A £950,000 appeal has been launched to conserve paintings at Berwick Church.
The church and the Bloomsbury group of painters were celebrated at the launch of the appeal to conserve the irreplaceable paintings by renowned artists Duncan Grant, Vanessa and Quentin Bell at a National Art Fund event in London last week.
Arts Council England chair Sir Nicholas Serota said at the launch, “The remarkable decorative scheme in Berwick church is of national and even international importance. It is, critically, the only example in the country of the complete decoration of the interior of an ancient rural parish church by 20th century artists of repute.”
On the 75th anniversary of the dedication of the Bloomsbury paintings in Berwick Church, the event launched the appeal to raise £950,000 to conserve the paintings and stabilise their environment.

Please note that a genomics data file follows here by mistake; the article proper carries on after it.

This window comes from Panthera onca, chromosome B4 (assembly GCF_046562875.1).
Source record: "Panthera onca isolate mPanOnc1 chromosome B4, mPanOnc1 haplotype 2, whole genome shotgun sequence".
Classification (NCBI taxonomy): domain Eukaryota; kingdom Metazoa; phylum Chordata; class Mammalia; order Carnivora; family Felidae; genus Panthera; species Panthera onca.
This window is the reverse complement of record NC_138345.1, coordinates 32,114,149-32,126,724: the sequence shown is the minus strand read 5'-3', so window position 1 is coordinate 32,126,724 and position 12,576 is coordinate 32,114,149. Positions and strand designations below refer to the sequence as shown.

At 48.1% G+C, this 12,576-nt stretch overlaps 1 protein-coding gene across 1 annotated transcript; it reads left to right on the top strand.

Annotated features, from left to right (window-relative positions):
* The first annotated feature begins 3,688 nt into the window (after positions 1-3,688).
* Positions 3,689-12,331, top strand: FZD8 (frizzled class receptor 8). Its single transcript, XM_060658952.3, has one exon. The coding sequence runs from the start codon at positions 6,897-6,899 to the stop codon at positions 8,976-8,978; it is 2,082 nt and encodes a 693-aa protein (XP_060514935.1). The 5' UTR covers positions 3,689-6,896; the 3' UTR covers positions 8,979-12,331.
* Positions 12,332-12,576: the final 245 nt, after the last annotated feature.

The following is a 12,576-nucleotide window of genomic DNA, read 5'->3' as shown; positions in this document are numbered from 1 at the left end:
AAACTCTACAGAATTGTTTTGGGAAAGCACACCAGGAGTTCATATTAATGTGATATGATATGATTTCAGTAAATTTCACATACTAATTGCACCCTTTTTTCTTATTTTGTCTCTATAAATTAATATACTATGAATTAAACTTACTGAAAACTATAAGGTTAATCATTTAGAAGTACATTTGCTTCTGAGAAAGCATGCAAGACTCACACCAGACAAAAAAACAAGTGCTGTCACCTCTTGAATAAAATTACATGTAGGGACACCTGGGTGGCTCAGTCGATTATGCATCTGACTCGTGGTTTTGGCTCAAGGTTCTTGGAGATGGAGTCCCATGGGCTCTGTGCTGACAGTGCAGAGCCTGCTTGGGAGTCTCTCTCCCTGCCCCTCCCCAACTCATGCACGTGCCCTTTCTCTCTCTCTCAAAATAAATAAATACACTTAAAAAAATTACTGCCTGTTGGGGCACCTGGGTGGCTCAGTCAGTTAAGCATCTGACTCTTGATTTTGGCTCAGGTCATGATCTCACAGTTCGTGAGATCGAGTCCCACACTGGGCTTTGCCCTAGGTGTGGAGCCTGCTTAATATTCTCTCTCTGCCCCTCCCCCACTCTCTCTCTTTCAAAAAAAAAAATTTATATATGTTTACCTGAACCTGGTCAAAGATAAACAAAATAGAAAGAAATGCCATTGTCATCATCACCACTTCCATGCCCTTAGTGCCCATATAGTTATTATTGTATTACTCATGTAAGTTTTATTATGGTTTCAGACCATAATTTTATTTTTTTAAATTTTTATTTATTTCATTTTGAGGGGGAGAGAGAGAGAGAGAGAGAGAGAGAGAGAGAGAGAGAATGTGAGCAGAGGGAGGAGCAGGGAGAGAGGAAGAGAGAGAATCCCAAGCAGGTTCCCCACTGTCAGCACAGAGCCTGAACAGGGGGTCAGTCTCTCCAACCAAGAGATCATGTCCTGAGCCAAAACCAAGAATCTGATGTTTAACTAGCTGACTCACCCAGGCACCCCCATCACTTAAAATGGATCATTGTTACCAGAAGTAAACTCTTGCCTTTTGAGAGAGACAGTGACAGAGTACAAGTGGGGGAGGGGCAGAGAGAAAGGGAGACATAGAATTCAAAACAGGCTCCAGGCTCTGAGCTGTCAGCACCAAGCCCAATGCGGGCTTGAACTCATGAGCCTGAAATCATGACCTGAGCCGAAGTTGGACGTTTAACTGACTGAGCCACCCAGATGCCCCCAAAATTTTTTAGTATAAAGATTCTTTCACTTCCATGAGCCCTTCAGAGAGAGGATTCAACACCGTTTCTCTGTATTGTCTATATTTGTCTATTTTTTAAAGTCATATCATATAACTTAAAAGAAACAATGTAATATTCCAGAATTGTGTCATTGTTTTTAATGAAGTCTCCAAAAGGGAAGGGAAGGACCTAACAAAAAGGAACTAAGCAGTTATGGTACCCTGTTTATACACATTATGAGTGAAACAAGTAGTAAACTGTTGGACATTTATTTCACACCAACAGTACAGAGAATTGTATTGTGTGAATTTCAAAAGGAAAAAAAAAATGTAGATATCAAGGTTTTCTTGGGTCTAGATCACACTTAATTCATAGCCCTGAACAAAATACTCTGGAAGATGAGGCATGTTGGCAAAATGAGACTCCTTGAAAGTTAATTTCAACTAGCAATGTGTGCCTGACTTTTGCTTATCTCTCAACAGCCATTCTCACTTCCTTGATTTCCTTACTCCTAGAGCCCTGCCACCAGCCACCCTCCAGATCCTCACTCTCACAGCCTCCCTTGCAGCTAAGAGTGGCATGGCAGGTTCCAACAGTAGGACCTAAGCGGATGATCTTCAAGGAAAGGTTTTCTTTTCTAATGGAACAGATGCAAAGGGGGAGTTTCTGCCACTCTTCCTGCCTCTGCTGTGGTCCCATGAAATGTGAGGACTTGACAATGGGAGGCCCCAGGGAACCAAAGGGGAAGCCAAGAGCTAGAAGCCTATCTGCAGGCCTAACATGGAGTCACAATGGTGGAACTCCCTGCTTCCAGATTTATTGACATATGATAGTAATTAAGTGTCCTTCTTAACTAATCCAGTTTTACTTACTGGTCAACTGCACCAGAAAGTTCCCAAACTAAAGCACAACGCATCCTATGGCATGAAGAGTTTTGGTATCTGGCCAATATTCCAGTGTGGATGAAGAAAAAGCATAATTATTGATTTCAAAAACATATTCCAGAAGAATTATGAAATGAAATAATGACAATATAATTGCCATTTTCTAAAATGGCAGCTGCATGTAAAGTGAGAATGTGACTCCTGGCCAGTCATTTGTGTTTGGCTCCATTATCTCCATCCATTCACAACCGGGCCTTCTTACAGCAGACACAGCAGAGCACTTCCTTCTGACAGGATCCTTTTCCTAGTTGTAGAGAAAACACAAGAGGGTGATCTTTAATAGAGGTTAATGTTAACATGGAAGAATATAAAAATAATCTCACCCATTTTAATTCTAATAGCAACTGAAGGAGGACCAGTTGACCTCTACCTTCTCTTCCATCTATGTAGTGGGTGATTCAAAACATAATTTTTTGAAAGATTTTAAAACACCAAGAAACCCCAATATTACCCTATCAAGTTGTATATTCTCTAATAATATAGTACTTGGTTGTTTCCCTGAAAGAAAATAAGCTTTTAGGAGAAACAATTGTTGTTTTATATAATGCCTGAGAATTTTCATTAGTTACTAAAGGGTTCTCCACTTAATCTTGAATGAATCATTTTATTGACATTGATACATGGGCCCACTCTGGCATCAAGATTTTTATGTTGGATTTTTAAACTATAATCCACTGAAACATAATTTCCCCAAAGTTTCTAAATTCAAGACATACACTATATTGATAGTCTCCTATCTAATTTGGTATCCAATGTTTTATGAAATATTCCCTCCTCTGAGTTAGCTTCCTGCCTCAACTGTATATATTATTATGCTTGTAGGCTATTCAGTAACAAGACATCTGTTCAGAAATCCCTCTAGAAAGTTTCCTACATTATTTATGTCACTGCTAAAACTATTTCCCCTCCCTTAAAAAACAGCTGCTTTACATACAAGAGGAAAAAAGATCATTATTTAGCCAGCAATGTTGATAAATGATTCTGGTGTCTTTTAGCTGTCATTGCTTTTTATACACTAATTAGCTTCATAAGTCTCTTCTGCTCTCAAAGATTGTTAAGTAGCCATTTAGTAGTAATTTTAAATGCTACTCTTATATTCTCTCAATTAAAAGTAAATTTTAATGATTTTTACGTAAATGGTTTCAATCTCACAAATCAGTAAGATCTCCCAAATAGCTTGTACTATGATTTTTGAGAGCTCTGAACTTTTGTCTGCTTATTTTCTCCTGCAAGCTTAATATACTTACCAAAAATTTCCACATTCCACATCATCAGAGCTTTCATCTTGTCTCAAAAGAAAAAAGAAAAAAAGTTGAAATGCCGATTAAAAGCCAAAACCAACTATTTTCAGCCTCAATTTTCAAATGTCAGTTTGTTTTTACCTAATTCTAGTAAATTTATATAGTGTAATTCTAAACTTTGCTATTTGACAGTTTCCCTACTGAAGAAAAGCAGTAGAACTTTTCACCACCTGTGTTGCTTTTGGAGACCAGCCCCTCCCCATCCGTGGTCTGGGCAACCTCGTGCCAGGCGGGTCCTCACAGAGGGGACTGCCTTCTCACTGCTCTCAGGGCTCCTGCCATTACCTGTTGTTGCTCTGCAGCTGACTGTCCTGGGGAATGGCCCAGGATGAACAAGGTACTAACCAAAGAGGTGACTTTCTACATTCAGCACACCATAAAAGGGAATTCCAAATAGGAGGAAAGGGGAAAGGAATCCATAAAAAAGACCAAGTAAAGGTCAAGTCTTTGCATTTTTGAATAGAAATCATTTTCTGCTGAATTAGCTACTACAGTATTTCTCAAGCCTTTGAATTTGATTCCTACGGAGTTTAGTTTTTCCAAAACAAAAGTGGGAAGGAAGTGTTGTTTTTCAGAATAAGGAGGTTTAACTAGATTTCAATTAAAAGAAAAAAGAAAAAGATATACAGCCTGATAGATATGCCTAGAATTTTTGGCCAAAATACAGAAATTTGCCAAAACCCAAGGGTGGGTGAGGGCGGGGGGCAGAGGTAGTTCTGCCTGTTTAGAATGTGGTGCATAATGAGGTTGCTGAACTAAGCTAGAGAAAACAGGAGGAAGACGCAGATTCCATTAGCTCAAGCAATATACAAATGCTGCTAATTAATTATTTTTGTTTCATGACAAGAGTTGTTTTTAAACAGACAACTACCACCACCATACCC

They were painted on war-time plasterboard panels which have deteriorated.
The paintings vibrantly cover the nave walls, chancel, arch, screen and pulpit.
They were commissioned in 1941 by Bishop Bell of Chichester, who sought to revive the church’s patronage of artists.
At the launch, the fundraising evening started with a conversation between actor, novelist, director and screenwriter Julian Fellowes and Deborah Gage, reminiscing about growing up in Sussex and with its artistic milieu.
There was also an illustrated, dramatised talk written by Reverend Mary Sitwell and Linda Hallums and based on the book, The Bloomsbury Group in Berwick Church, by the current Rector of Berwick Church Reverend Peter Blee which follows the story from the initial commission, to the dedication of the paintings and their lasting artistic and spiritual legacy.